By Rabbi Ariel Ovadia
Ask any Jew, religious or not-so-much, what Matzah looks like, and most probably they will answer that it is hard and thin with many rows of holes punched in. Indeed, it is the practice of almost all Jews to eat thin Matzos. Some bakeries have even made a name for themselves by selling extra-thinMatzos, notably the famed Pupa-Tzehlim Matzah bakery of Williamsburg, New York.
However, in recent years there are a growing number of bakeries that bake extra thick and – if you’re lucky – soft Matzos1. These were used by Yemenites for generations, and are now gaining popularity among many Sephardic Jews. In this article, I would like to examine the various sources that deal with the issue of the proper thicknessthat Matzos should be.
Baking a “Thick” Loaf on Pesach
The Gemara in Pesachim2 recounts an argument between Beis Shammai and Beis Hillel, whether one is allowed to bake a “thick loaf” on Pesach or not. The Gemara offers two ways to understand what this “thick loaf” is referring to: either it is literally a thick loaf, which Beis Shammai forbids because of a suspicion of Chometz and Beis Hillel permits, or, it refers to baking many loaves of bread, and the prohibition according to Beis Shammai has to do with unnecessary exertion on Yom Tov, not with the suspicion of Chometz.
The Gemara discusses what is the maximum thickness that would be acceptable according to Beis Hillel and cites the Lechem HaPanim (which was also non-Chometz) as proof that the width of a Tefach is acceptable. However, some Amoraim take issue with this comparison, because it may be that the special equipment and techniques used in the baking of the Lechem HaPanim were effective in preventing it from leavening. However, we, who do not use that equipment and those techniques, cannot be assured that a loaf will bake thoroughly without leavening at the width of a Tefach (appx. 3-4 inches). The Gemara does not conclude with any clear maximum limit.
Does the Gemara Imply any Limits?
The Tur3 quotes this Gemara as a source to allow baking many loaves of [non-Chometz] bread on Pesach. Clearly, the Tur is following the Gemara’ssecond explanation that a “thick loaf” does not mean thick in the literal sense, rather it means that one may not bake many loaves according to BeisShammai, and L’Halacha we follow Beis Hillel who permit it.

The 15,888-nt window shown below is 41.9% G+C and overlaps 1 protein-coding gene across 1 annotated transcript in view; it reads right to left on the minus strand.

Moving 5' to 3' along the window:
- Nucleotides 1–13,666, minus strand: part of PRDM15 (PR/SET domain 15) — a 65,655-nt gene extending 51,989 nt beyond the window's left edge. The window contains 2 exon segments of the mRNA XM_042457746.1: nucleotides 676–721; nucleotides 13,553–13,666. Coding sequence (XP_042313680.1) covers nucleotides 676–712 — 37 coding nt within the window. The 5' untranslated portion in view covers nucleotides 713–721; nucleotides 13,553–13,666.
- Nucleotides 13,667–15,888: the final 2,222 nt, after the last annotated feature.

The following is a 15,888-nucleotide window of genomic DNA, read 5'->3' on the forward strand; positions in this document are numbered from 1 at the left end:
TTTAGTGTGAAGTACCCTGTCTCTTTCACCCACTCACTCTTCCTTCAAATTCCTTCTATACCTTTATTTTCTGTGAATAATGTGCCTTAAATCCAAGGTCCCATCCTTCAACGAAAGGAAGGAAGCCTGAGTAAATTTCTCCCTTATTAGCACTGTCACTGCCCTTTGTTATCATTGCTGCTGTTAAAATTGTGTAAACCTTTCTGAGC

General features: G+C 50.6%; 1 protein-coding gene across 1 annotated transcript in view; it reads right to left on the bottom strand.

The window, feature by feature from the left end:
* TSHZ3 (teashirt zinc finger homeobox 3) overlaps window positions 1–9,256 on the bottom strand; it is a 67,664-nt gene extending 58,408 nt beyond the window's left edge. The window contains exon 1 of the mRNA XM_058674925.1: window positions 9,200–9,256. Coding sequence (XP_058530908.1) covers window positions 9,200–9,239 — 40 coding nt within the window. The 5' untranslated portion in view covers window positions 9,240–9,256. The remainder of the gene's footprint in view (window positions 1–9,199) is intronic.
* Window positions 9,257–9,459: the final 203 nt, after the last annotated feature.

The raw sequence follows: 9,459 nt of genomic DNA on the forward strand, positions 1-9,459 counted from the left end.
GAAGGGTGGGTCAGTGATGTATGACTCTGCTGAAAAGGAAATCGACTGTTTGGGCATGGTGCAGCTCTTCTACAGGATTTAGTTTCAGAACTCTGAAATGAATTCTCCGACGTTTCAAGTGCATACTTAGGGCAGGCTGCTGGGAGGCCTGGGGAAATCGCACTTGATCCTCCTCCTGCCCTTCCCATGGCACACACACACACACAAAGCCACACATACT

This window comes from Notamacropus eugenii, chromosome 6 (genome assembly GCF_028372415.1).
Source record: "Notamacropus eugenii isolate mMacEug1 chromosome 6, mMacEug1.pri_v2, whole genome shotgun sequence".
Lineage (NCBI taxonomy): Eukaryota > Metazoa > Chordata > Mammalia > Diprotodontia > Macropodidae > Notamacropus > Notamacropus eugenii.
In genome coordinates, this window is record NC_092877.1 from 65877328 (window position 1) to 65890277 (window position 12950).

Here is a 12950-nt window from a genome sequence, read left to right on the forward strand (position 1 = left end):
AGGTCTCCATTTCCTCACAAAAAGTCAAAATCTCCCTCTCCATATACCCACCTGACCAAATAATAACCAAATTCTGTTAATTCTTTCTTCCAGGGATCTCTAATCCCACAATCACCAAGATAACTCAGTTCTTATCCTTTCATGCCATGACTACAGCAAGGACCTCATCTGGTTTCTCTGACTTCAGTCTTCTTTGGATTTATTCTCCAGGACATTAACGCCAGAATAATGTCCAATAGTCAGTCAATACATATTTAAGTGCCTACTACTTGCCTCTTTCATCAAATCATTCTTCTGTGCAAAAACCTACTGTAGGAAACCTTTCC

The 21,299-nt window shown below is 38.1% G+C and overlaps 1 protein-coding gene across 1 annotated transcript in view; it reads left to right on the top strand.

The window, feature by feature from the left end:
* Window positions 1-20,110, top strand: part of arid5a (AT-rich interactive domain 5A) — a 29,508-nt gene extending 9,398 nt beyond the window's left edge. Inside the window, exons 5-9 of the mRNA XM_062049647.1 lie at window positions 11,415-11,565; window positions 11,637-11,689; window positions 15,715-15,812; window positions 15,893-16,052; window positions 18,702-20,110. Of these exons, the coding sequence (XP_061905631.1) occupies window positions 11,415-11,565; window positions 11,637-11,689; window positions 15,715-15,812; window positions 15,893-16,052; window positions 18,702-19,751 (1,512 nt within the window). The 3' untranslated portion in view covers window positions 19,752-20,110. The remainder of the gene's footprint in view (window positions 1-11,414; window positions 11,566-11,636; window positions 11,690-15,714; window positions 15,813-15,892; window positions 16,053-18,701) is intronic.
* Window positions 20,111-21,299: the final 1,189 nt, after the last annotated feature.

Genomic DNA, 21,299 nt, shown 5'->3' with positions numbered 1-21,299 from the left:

The Beis Yosef comments that obviously this Halacha does not pertain only to Pesach but also to other Yomim Tovim, as we previously explained. Still, the Beis Yosef wonders, why did the Tur not mention that one may not bake a Tefach-wide Matzah, as this Gemara seems to imply. The Beis Yosefquotes Rabbenu Yerucham who also understood from this Gemara that there must be at least a Tefach limit on the thickness of a Matzah. It seems that the Beis Yosef deemed this to be the opinion of the Tur as well, and was therefore bothered by the Tur’s omission of this Halacha. Accordingly, the BeisYosef rules in Shulchan Aruch4: “One may not bake Matzah that is a Tefach wide”.
Nonetheless, the Bach and the Magen Avraham claim that the Beis Yosef’s proof from the Gemara is unfounded. This is because the Gemaraeventually refutes the explanation that a “thick loaf” means literally a thick loaf. Hence, we are left with no source to limit a Matzah’s thickness. TheMagen Avraham also cites the fact that none of the Poskim – aside from the Beis Yosef and Rabbenu Yerucham – mention this Halacha. Therefore, he rules that even a Tefach-thick Matzah is acceptable.5
However, the Bi’ur Halacha6 is extremely critical of the opinion of the Magen Avraham, claiming that the reason why the Gemara does not conclusively understand a “thick loaf” to mean thick in the literal sense, is only because of the flawed analogy to the Lechem HaPanim. Obviously, this logic still stands, and there cannot be any comparison between the Lechem HaPanim, which was baked a Tefach-thick in the Beis HaMikdash, with great care and diligence, to our Matzos, which are baked by all Jews, without the equipment and know-how that was at the disposal of the experts in the Bais HaMikdash. The Bi’ur Halachah contends that although the maximum thickness of a Matzah remains unclear, nevertheless, the Gemara clearly implies that we should follow stricter measures for common Matzos then what was acceptable for the Lechem HaPanim.
Accordingly, some Rishonim use this logic to prove the exact opposite point than that of the Magen Avraham.
The Ritva7writes in the name of the Ra’ah, that once we had proved in the Gemara that we cannot learn the parameters of a Matzah’s thickness from the Lechem HaPanim, and since the Gemara does not offer an alternative measurement, we must not make any thick Matzah, even less than a Tefach. This, writes the Ritva, is the source for the custom to make thin Matzos for the Seder8. Similarly, the Bi’ur Halacha quotes the Rashba and the OhrZarua who concur with the Ritva.